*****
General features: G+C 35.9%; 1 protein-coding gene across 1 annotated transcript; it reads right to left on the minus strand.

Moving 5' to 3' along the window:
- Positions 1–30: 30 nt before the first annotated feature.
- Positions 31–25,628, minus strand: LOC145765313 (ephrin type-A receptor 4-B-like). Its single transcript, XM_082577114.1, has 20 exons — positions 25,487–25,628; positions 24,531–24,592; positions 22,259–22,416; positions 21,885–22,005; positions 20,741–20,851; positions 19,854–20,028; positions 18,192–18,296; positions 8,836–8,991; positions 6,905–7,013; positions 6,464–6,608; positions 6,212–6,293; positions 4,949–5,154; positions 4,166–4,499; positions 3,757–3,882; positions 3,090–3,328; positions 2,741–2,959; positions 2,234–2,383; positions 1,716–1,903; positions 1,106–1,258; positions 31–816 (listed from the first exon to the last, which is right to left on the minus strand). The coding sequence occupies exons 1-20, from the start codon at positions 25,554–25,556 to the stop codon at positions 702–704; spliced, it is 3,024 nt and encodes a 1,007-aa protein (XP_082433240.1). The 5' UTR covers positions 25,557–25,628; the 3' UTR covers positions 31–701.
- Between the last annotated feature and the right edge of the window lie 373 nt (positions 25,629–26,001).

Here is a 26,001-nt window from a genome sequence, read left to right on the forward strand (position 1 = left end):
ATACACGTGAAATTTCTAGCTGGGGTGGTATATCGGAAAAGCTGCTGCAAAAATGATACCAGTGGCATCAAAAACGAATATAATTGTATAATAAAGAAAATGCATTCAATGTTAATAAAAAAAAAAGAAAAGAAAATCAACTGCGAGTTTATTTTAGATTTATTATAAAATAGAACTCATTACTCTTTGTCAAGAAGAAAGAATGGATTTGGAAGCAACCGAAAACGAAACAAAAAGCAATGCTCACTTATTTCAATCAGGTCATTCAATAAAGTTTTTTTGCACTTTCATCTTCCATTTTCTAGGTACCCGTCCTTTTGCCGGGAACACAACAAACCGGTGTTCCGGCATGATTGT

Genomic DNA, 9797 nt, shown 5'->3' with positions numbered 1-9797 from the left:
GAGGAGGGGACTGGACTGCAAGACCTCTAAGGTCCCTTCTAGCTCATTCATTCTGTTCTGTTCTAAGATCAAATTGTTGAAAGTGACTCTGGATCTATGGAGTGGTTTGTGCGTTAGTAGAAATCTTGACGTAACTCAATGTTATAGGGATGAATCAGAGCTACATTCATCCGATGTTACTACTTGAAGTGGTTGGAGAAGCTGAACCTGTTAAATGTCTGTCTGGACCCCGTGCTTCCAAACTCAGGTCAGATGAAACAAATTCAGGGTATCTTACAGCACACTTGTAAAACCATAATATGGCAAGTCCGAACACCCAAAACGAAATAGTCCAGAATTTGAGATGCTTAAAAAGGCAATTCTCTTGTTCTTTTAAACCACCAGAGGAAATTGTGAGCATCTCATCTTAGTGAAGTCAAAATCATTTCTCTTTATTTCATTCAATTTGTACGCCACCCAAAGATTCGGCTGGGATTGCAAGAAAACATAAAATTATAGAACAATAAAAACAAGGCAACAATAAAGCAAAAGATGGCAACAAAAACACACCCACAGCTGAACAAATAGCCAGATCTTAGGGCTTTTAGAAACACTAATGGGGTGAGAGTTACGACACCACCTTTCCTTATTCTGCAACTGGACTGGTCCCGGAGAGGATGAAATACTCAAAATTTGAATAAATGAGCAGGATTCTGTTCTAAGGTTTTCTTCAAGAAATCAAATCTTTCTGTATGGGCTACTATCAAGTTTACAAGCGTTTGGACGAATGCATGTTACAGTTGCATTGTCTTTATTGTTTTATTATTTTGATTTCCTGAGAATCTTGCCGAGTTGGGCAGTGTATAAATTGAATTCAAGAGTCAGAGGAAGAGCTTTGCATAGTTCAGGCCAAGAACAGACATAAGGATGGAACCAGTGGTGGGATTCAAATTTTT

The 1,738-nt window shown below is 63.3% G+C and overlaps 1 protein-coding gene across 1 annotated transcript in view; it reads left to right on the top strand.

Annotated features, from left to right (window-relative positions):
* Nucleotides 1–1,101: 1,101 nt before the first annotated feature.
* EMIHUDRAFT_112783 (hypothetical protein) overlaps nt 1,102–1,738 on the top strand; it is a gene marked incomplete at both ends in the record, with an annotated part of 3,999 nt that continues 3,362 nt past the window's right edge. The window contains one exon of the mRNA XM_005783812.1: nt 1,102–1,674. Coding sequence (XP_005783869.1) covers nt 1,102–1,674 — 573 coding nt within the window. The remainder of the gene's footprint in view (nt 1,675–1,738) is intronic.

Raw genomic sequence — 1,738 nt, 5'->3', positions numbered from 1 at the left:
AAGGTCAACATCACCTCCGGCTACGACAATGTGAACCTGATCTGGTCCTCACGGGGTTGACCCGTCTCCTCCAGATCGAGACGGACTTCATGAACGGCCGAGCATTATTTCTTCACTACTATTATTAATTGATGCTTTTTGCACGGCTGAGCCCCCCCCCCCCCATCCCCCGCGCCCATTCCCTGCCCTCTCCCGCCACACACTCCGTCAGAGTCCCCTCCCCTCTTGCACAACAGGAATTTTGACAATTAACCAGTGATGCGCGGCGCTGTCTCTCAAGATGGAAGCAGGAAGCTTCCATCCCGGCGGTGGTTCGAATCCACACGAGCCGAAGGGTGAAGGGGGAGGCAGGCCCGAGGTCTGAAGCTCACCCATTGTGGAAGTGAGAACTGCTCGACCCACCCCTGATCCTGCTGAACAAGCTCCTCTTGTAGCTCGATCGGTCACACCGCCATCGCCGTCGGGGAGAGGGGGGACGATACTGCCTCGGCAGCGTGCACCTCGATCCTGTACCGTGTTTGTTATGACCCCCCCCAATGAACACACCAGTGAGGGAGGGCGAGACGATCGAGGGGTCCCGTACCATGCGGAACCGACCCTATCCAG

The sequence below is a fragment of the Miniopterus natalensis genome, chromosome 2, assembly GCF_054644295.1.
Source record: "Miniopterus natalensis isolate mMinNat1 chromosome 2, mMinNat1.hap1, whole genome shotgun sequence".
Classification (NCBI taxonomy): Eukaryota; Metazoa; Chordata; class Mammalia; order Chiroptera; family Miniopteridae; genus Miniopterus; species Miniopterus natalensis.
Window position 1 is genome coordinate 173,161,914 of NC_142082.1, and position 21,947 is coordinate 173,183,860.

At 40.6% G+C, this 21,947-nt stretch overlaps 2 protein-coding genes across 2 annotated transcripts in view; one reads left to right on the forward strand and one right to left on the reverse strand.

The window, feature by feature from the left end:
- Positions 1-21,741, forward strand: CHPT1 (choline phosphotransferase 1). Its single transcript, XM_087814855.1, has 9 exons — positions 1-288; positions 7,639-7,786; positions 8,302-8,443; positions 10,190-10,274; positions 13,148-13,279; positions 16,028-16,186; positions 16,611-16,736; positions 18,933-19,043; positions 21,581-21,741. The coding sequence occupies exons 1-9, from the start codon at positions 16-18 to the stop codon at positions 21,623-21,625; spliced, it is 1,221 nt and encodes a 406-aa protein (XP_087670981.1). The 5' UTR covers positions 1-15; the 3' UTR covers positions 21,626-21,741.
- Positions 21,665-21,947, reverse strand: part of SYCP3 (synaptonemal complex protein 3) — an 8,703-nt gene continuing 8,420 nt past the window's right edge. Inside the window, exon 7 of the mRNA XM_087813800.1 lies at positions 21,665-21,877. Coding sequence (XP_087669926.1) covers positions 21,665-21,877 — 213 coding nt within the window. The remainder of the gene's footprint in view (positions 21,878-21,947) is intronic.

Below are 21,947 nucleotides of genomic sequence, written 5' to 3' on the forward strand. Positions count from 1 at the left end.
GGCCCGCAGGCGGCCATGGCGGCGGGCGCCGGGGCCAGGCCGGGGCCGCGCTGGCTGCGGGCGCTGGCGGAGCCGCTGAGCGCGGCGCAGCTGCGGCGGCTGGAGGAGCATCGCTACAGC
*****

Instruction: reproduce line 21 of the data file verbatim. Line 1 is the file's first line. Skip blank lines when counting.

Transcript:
The window, feature by feature from the left end: